Thus it is necessary to try to maintain our mindfulness throughout the day and night. Whatever you may be doing, be it standing, sitting, lying down, speaking or whatever, you should do with mindfulness. When you are able to establish this mindfulness, you'll find that there will arise clear comprehension associated with it, and these two conditions will bring about wisdom. Thus mindfulness, clear comprehension and wisdom will work together, and you'll be like one who is awake both day and night.
These Teachings left us by the Buddha are not Teachings to be just listened to, or simply absorbed on an intellectual level. They are Teachings that through practice can be made to arise and known in our hearts. Wherever we go, whatever we do, we should have these Teachings. And what we mean by "to have these Teachings" or "to have the Truth", is that, whatever we do or say, we do and say with wisdom. When we think and contemplate, we do so with wisdom.
We say that one who has mindfulness and clear comprehension combined in this way with wisdom, is one who is close to the Buddha.
When you leave here, you should practise bringing everything back to your own mind. Look at your mind with this mindfulness and clear comprehension and develop this wisdom. With these three conditions there will arise a "letting go". You'll know the constant arising and passing away of all phenomena.
You should know that that which is arising and passing away is only the activity of mind. When something arises, it passes away and is followed by further arising and passing away.
In the Way of Dhamma we call this arising and passing away "birth and death"; and this is everything -- this is all there is! When suffering has arisen, it passes away, and, when it has passed away, suffering arises again [*]. There's just suffering arising and passing away. When you see this much, you'll be able to know constantly this arising and passing away; and, when your knowing is constant, you'll see that this is really all there is. Everything is just birth and death. It's not as if there is anything which carries on. There's just this arising and passing away as it is --that's all.
[*] Suffering in this context refers to the implicit unsatisfactoriness of all compounded existence as distinct from suffering as merely the opposite of happiness.
This kind of seeing will give rise to a tranquil feeling of dispassion towards the world. Such a feeling arises when we see that actually there is nothing worth wanting; there is only arising and passing away, a being born followed by a dying. This is when the mind arrives at "letting go", letting everything go according to its own nature. Things arise and pass away in our mind, and we know. When happiness arises, we know; when dissatisfaction arises, we know. And this "knowing happiness" means that we don't identify with it as being ours . And likewise with dissatisfaction and unhappiness, we don't identify with them as being ours . When we no longer identify with and cling to happiness and suffering, we are simply left with the natural way of things.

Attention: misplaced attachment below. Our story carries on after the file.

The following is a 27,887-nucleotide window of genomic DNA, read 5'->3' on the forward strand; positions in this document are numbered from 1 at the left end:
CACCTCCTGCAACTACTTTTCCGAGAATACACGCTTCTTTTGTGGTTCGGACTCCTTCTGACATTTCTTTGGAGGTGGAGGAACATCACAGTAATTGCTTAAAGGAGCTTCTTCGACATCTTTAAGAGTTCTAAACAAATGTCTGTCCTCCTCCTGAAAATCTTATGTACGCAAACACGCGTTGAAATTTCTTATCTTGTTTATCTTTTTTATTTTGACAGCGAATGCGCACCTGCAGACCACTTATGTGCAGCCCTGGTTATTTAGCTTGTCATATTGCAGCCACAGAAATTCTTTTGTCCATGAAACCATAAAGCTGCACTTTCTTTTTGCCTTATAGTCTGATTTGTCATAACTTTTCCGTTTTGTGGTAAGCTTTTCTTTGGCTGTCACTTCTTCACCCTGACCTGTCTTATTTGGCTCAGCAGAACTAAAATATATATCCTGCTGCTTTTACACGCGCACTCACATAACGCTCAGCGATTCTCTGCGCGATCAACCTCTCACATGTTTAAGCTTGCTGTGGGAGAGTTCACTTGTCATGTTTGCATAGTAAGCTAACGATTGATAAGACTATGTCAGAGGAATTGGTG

So we say that mental activity is like the deadly poisonous cobra. If we don't interfere with a cobra, it simply goes its own way. Even though it may be extremely poisonous, we are not affected by it; we don't go near it or take hold of it, and it doesn't bite us. The cobra does what is natural for a cobra to do. That's the way it is. If you are clever you'll leave it alone. And so you let be that which is good. You also let be that which is not good -- let it be according to its own nature. Let be your liking and your disliking, the same way as you don't interfere with the cobra.
So, one who is intelligent will have this kind of attitude towards the various moods that arise in the mind. When goodness arises, we let it be good, but we know also. We understand its nature. And, too, we let be the not-good, we let it be according to its nature. We don't take hold of it because we don't want anything. We don't want evil, neither do we want good. We want neither heaviness nor lightness, happiness nor suffering. When, in this way, our wanting is at an end, peace is firmly established.
When we have this kind of peace established in our minds, we can depend on it. This peace, we say, has arisen out of confusion. Confusion has ended. The Buddha called the attainment of final Enlightenment an "extinguishing", in the same way that fire is extinguished. We extinguish fire at the place at which it appears. Wherever it is hot, that's where we can make it cool. And so it is with Enlightenment. Nibb�na is found in Sams�ra [*]. Enlightenment and delusion (Sams�ra) exist in the same place, just as do hot and cold. It's hot where it was cold and cold where it was hot. When heat arises, the coolness disappears, and when there is coolness, there's no more heat. In this way Nibb�na and Sams�ra are the same.